The Life of George John Beto and the Rise of the Modern Texas Prison System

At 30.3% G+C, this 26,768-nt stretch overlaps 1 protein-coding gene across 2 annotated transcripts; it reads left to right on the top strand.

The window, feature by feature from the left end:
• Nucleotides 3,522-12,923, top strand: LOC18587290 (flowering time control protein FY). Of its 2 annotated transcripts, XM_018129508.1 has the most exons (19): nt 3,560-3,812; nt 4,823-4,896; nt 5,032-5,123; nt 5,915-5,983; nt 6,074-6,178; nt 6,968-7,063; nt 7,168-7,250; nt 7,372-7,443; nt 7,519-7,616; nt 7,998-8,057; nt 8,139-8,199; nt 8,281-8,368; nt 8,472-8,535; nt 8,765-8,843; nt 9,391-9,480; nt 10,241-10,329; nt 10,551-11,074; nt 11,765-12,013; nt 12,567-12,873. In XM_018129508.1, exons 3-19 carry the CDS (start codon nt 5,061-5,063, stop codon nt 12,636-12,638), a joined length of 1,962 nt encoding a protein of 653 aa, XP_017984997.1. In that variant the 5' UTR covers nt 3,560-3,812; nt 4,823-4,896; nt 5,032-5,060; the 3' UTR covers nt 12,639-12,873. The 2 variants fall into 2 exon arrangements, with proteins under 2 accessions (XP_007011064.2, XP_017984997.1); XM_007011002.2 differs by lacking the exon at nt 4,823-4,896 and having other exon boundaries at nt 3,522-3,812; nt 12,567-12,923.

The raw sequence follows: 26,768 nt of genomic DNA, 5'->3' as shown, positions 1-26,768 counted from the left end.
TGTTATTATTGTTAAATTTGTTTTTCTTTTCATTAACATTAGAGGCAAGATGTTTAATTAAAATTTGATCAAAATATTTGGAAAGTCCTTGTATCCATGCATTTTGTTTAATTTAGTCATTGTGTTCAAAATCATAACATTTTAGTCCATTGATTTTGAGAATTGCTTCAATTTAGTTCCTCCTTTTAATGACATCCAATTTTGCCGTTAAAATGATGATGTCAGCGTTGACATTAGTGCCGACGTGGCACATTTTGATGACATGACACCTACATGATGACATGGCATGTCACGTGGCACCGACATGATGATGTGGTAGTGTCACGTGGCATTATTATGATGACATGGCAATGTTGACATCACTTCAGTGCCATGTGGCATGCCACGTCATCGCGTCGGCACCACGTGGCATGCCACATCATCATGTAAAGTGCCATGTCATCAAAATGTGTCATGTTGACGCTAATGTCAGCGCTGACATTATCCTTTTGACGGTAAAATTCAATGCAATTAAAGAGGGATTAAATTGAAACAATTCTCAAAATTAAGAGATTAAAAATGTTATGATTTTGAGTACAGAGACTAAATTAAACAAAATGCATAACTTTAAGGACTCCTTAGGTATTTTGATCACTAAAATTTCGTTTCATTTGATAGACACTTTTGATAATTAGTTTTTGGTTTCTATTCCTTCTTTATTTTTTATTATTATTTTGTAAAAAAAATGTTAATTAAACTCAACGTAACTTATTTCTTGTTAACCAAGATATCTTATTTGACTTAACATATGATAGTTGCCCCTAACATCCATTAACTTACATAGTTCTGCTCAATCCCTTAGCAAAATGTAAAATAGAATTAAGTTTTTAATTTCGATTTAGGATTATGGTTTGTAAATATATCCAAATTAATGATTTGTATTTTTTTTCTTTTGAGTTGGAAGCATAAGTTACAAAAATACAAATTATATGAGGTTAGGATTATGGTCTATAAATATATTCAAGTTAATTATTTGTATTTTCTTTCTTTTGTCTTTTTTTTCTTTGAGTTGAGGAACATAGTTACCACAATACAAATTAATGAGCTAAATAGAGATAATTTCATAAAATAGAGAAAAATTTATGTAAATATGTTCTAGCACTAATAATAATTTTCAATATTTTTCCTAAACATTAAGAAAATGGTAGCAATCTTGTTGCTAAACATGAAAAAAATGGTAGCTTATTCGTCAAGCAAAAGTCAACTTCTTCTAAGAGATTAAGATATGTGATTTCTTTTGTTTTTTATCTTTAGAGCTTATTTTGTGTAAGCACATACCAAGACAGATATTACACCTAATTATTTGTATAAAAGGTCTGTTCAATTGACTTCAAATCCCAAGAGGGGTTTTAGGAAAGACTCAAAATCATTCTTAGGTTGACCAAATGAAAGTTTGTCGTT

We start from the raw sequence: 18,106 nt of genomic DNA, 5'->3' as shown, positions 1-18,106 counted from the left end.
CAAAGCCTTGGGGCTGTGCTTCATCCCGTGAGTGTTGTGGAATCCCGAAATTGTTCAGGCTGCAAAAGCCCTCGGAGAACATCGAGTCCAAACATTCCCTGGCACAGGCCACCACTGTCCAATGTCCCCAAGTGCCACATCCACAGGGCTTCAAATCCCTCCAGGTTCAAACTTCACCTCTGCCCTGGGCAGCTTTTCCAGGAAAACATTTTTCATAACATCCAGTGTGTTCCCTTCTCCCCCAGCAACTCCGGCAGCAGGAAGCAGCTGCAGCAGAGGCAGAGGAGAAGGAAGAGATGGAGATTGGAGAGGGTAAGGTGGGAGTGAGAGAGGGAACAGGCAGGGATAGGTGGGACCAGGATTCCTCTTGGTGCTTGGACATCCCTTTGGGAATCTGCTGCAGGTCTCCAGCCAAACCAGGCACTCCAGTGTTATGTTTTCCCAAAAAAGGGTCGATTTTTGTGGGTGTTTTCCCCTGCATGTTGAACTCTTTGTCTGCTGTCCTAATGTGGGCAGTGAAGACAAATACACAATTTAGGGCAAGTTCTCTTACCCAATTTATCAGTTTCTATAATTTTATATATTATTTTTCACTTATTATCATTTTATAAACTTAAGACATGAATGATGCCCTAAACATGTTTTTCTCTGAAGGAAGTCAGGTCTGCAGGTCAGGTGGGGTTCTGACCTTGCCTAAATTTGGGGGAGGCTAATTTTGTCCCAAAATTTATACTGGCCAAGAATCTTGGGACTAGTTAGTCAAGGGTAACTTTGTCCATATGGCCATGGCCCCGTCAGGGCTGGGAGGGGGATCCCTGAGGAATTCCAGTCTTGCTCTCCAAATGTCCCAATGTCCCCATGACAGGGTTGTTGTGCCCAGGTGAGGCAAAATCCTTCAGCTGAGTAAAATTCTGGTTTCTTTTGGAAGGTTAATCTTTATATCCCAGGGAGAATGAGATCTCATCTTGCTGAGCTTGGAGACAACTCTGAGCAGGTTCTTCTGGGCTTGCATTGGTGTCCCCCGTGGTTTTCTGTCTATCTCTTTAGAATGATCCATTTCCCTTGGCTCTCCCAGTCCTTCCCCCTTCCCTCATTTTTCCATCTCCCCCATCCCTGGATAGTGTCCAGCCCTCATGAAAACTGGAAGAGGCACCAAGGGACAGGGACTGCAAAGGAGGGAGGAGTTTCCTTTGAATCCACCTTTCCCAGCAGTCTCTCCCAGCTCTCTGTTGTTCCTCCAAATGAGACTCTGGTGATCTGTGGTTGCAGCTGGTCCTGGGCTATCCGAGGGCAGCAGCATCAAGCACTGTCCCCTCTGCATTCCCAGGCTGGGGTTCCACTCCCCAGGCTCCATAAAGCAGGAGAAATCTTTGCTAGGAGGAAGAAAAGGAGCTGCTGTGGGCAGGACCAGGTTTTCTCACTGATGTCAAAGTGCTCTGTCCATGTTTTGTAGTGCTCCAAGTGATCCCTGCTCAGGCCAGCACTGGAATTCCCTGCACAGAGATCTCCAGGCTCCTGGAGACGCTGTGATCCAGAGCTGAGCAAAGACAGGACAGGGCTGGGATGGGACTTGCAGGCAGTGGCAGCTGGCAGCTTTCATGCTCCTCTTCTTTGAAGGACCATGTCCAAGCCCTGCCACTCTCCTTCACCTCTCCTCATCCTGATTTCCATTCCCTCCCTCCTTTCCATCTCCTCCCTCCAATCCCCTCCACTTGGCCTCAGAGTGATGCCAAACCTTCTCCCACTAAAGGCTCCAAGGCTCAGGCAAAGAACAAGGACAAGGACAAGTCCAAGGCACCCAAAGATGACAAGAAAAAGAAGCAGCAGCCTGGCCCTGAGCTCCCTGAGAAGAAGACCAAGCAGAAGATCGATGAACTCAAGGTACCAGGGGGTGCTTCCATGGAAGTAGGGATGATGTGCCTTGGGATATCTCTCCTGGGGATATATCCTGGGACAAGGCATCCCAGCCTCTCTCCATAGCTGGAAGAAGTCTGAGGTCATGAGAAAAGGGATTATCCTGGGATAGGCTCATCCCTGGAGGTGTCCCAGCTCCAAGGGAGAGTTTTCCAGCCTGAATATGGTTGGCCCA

George John Beto (1916-1991) is best known for his contributions to criminal justice, but his fame is not limited to this field. Walking George , authored by two of his former students, David M. Horton and George R. Nielsen, examines the entire life of Beto and his many achievements in the fields of both education and criminal justice—and how he wedded the two whenever possible. Beto initially studied to become a Lutheran pastor but instead was called to teach at Concordia Lutheran College in Austin, Texas. During his twenty years at that institution he became its president, expanded it into a junior college, racially integrated it, made it co-educational, and expanded its facilities. His successes convinced the administrators of the church to present him with a challenge to revitalize a seminary in Springfield, Illinois. He accepted the challenge in 1959, but after three years of progress, he left the seminary to become the head of the Texas Department of Corrections. Although Beto had no real academic training in corrections and had never served in any administrative position in corrections, he had learned incidentally. During his last six years in Austin, he had served on the Texas Prison Board, a volunteer board that supervised the entire prison system. As a board member he established one of the earliest General Education Development testing programs for prisoners. Fortuitously, his years on the board came during the time when reform of the Texas prisons was the watchword. During his ten-year term as the director of the Texas Department of Corrections, Beto continued the reform program. Most notable were his efforts at rehabilitation of the inmates and his attempt at refining a method of managing prisoners, called the Texas Control Model. He persuaded the Texas state legislature to enact a law requiring state agencies to purchase manufactured goods from state prisons, which tremendously expanded industry and training for inmates. In 1969, at Beto’s urging, the Windham school district for educating inmates became a reality, the first of its kind at any prison in the United States. Beto’s predilection to show up on foot in front of a given Texas prison, at all hours of the day and night, ready for an inspection and tour, earned him the nickname “Walking George.” After retiring as head of the Texas prison system in 1972, he became a professor at Sam Houston State University's College of Criminal Justice until 1991. His leadership and participation propelled it to become the most esteemed program in the country. Beto’s personal force and unique accomplishments defined him as one of the premier American penologists of the twentieth century. This is the first in-depth biography of the man and his contributions.